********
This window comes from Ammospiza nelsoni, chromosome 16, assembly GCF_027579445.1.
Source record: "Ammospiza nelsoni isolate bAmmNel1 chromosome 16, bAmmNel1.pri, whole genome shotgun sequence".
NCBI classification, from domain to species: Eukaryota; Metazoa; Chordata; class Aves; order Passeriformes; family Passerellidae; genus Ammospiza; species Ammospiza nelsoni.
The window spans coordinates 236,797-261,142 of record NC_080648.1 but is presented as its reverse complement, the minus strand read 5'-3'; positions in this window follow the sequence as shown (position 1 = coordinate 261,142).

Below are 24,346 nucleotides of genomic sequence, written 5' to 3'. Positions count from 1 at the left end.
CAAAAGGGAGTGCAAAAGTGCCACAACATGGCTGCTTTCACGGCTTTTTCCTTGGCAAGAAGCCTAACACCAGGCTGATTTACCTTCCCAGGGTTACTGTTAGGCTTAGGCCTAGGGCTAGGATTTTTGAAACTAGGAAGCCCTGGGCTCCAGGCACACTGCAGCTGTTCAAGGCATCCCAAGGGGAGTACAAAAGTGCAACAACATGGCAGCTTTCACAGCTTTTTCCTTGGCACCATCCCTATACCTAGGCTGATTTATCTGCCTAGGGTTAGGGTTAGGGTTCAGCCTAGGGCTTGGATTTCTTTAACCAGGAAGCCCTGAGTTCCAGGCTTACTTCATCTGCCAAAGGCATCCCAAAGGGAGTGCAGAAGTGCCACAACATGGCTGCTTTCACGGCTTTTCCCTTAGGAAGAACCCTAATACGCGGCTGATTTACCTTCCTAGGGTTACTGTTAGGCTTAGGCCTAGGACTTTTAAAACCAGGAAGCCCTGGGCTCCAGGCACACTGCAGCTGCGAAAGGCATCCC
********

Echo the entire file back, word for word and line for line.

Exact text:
This window comes from Ammospiza nelsoni, chromosome 16, assembly GCF_027579445.1.
Source record: "Ammospiza nelsoni isolate bAmmNel1 chromosome 16, bAmmNel1.pri, whole genome shotgun sequence".
NCBI classification, from domain to species: Eukaryota; Metazoa; Chordata; class Aves; order Passeriformes; family Passerellidae; genus Ammospiza; species Ammospiza nelsoni.
The window spans coordinates 236,797-261,142 of record NC_080648.1 but is presented as its reverse complement, the minus strand read 5'-3'; positions in this window follow the sequence as shown (position 1 = coordinate 261,142).

Below are 24,346 nucleotides of genomic sequence, written 5' to 3'. Positions count from 1 at the left end.
CAAAAGGGAGTGCAAAAGTGCCACAACATGGCTGCTTTCACGGCTTTTTCCTTGGCAAGAAGCCTAACACCAGGCTGATTTACCTTCCCAGGGTTACTGTTAGGCTTAGGCCTAGGGCTAGGATTTTTGAAACTAGGAAGCCCTGGGCTCCAGGCACACTGCAGCTGTTCAAGGCATCCCAAGGGGAGTACAAAAGTGCAACAACATGGCAGCTTTCACAGCTTTTTCCTTGGCACCATCCCTATACCTAGGCTGATTTATCTGCCTAGGGTTAGGGTTAGGGTTCAGCCTAGGGCTTGGATTTCTTTAACCAGGAAGCCCTGAGTTCCAGGCTTACTTCATCTGCCAAAGGCATCCCAAAGGGAGTGCAGAAGTGCCACAACATGGCTGCTTTCACGGCTTTTCCCTTAGGAAGAACCCTAATACGCGGCTGATTTACCTTCCTAGGGTTACTGTTAGGCTTAGGCCTAGGACTTTTAAAACCAGGAAGCCCTGGGCTCCAGGCACACTGCAGCTGCGAAAGGCATCCC